—photo by Marv Newton.
Truck 8 set up a ladder pipe to protect the adjacent studio mill which was burning on top and hand lines were used to protect the substation and carpenter shop. First-in City 41 came through the west fire gate and aided in the protection of the mill by using a wagon battery directed onto the roof.
Elevating platforms used
The wind was blowing the fire to the north and east and City HDTF 27 took a position at the southwest corner of the stage and put Wagon 27 and its 50-foot elevating platform into operation as well as hand lines and appliances.
On the north side along Santa Monica, HDTF 61 set up operations, including use of the 50-foot elevating platform, the aerial and a monitor, to put water onto the burning stage complex. There are no gates or even entrances in that area. Soon the east wall of Stage 5 collapsed on the writers building and several cutting rooms, cutting off access to the east side of the burning stages. The critical point had been reached as the wind drove flames toward the two office structures and firemen could not work in the narrow driveways with any degree of safety. Other City units joined HDTF 61 on the north using aerials for access and additional City units raised aerials on the east side from Formosa.
Hand lines stop fire
The City crews then dragged hand lines through the lobby of the Formosa Building. They worked in thick smoke and in a confusing complex of offices that had dead-end stairways and limited access to upper floors, and with hand lines and a ladder pipe stopped the fire from spreading east. The brutal, demanding fight by these men saved the east end of the studio. The City’s air utility unit carrying oxygen bottles was completely exhausted three times.
Other County units attacked from the north and northwest and held this portion of the perimeter, although damage was extensive to some Santa Monica offices and the writers building. Additional City and County fire helicopters and a sheriffs helicopter joined in looking for spot fires to which units were dispatched as these blazes were discovered.
An army of Los Angeles Sheriffs deputies, City police and California highway patrolmen set up roadblocks that closed off Santa Monica Boulevard and La Brea Avenue, causing massive traffic jams on these heavily traveled arteries.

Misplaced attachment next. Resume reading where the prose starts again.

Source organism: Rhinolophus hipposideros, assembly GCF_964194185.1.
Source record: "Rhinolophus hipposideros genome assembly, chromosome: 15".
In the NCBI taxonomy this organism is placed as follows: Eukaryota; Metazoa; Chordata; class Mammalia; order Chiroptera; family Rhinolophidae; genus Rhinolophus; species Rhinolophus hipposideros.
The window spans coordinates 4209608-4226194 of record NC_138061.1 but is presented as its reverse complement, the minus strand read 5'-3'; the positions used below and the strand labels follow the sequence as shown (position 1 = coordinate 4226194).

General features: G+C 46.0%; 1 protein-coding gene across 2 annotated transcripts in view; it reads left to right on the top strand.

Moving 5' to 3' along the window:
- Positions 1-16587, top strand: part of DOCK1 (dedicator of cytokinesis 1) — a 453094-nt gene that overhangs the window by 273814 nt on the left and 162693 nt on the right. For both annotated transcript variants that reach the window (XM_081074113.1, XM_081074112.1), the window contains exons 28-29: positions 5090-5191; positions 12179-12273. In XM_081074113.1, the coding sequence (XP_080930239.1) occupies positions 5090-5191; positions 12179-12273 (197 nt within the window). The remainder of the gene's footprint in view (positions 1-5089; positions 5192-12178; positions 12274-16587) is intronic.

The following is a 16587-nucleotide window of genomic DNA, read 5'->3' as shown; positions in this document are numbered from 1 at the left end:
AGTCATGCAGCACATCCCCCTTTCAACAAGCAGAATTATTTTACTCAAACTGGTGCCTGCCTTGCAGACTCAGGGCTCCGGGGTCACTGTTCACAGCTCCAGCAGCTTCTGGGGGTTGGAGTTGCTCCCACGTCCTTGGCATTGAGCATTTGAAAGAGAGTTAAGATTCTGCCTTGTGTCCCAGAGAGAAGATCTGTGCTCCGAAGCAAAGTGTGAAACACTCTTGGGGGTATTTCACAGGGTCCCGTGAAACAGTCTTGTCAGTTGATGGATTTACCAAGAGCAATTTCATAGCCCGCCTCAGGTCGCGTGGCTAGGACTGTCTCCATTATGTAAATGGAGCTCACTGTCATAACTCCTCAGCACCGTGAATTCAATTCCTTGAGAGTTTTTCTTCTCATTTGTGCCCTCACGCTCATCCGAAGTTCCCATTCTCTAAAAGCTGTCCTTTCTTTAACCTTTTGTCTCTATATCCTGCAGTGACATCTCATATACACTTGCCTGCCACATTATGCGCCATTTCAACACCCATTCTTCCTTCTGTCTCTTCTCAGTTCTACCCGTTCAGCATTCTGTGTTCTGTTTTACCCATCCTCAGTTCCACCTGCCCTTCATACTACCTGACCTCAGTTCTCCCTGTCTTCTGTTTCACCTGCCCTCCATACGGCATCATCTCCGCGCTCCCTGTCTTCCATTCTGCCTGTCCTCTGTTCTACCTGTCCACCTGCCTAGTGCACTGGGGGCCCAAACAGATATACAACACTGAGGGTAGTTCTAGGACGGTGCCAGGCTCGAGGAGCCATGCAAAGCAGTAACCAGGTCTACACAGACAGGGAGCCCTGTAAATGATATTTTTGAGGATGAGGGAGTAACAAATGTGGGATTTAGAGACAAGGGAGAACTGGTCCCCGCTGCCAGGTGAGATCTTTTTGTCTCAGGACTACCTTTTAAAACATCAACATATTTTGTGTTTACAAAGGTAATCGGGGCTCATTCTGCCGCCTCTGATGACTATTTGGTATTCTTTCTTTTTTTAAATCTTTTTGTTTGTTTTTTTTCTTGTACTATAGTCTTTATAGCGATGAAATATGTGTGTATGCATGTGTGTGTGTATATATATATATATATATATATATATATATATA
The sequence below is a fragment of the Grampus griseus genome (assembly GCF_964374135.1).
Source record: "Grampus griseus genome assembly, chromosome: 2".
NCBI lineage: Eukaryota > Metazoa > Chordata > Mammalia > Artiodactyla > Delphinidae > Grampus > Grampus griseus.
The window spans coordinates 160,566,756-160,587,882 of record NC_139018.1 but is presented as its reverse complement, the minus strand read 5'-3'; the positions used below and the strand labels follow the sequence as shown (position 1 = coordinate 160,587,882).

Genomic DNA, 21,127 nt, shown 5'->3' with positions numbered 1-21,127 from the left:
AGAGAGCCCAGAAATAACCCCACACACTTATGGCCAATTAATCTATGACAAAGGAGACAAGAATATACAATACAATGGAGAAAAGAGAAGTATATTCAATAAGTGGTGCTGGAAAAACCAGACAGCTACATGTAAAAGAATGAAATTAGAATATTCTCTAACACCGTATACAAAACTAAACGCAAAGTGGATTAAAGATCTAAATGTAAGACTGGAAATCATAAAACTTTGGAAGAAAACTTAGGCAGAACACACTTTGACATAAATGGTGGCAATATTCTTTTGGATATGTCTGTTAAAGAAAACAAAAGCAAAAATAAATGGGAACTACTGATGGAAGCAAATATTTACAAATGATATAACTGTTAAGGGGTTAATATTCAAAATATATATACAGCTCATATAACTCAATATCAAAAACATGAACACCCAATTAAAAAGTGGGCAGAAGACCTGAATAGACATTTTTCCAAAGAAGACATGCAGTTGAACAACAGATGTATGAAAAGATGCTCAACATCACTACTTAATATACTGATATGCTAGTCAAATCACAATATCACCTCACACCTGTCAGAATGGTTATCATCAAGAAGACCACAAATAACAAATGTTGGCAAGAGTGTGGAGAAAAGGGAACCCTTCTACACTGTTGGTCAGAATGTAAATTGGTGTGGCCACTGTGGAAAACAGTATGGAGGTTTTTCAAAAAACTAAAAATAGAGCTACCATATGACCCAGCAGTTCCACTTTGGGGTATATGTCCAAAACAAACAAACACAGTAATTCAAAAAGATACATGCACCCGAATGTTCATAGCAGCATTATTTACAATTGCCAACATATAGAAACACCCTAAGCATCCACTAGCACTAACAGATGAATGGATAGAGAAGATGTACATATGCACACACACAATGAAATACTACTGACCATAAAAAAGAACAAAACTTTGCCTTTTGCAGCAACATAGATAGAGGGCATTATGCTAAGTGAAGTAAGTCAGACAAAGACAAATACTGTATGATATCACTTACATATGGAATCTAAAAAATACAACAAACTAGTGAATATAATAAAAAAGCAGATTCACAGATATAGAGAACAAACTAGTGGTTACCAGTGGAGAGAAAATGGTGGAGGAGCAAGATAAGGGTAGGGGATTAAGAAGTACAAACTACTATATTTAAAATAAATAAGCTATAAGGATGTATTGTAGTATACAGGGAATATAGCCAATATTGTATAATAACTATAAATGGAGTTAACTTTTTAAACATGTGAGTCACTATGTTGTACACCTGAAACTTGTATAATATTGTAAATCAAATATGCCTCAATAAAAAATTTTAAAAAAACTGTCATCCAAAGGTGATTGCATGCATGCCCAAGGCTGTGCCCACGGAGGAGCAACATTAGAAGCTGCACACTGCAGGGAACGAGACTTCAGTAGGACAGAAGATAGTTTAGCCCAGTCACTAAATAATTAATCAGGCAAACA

Studio executives and other observers praised the efforts of the combined fire forces for their successful battle in keeping the fire confined and limiting destruction under adverse conditions.
Combined operations lauded
In a letter to L.A. City Chief Raymond Hill, County Fire Chief Richard Houts noted, “The fire showed the excellent working relationship that exists between the City and County fire departments. Los Angeles City units remained at the scene as long as we needed them. Because of the proximity of their stations to the area, they provided invaluable service in keeping the fire from extending into the rest of the studio before our additional companies arrived.”
In addition to the initial City assignments, response included four task forces (two engines and an aerial), four engines, a salvage unit, two service utilities; two helicopters; Battalion Chiefs Smith and Milroy and Chief Engineer Hill.
County units responding after the second alarm—some from nearly 50 miles away-included Engines 3, 18, 2, 236, 17, 225; Truck 110; Deluge 105; Utilities 3 and 7; Helicopters 4 and 15; Fire Suppression Crews 9-1, 2-3, 8-1; Tractors 3 and 6 and Skip Loaders 8 and 17 (these for overhaul); Battalion Chiefs J. Munger, J. Hinton, E. Fordham, R. Riguad, J. Enright; Information Officer Richard Friend; Division Assistant Chief Paul Schneider; Fire Fighting Division Command Ben Matthews; Deputy Chief Stan Barlow and Chief Houts.
At 8 p.m., Chief Matthews, in operational command, declared the fire under control and the bulldozers then pushed debris from collapsed walls away from standing structures to permit the start of overhauling operations. Men and equipment remained on duty for 48 hours hosing down burning debris and wreckage.
One City fireman was burned on the neck, a camera operator on the stage was badly burned and another crew member was injured. Observers agreed that it was miraculous no one was killed or more injuries did not occur in the fire.